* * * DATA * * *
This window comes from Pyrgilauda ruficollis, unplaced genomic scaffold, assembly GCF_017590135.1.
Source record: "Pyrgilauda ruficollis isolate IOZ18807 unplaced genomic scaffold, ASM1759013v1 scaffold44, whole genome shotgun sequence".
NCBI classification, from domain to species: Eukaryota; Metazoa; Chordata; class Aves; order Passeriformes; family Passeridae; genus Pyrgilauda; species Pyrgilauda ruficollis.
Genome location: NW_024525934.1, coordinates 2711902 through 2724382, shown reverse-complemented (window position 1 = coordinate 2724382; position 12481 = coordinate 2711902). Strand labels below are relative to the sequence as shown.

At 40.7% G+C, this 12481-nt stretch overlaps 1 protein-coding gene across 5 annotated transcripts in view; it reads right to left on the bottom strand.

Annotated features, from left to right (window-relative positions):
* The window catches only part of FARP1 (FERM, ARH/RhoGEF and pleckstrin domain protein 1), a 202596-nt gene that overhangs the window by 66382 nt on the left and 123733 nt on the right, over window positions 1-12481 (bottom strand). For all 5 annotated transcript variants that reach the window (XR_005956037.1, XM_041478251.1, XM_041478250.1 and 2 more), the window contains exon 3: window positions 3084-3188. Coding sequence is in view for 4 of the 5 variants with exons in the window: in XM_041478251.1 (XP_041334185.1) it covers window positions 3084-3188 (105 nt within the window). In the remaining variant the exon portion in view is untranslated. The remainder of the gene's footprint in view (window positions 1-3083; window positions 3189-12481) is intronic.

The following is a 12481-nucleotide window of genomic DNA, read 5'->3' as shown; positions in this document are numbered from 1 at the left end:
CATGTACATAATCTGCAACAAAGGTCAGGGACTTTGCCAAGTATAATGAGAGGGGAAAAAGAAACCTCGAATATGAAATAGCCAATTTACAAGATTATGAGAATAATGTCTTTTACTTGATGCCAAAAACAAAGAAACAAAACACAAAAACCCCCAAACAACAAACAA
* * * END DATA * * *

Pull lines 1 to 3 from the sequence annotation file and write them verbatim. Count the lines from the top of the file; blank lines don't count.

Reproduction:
This window comes from Pyrgilauda ruficollis, unplaced genomic scaffold, assembly GCF_017590135.1.
Source record: "Pyrgilauda ruficollis isolate IOZ18807 unplaced genomic scaffold, ASM1759013v1 scaffold44, whole genome shotgun sequence".
NCBI classification, from domain to species: Eukaryota; Metazoa; Chordata; class Aves; order Passeriformes; family Passeridae; genus Pyrgilauda; species Pyrgilauda ruficollis.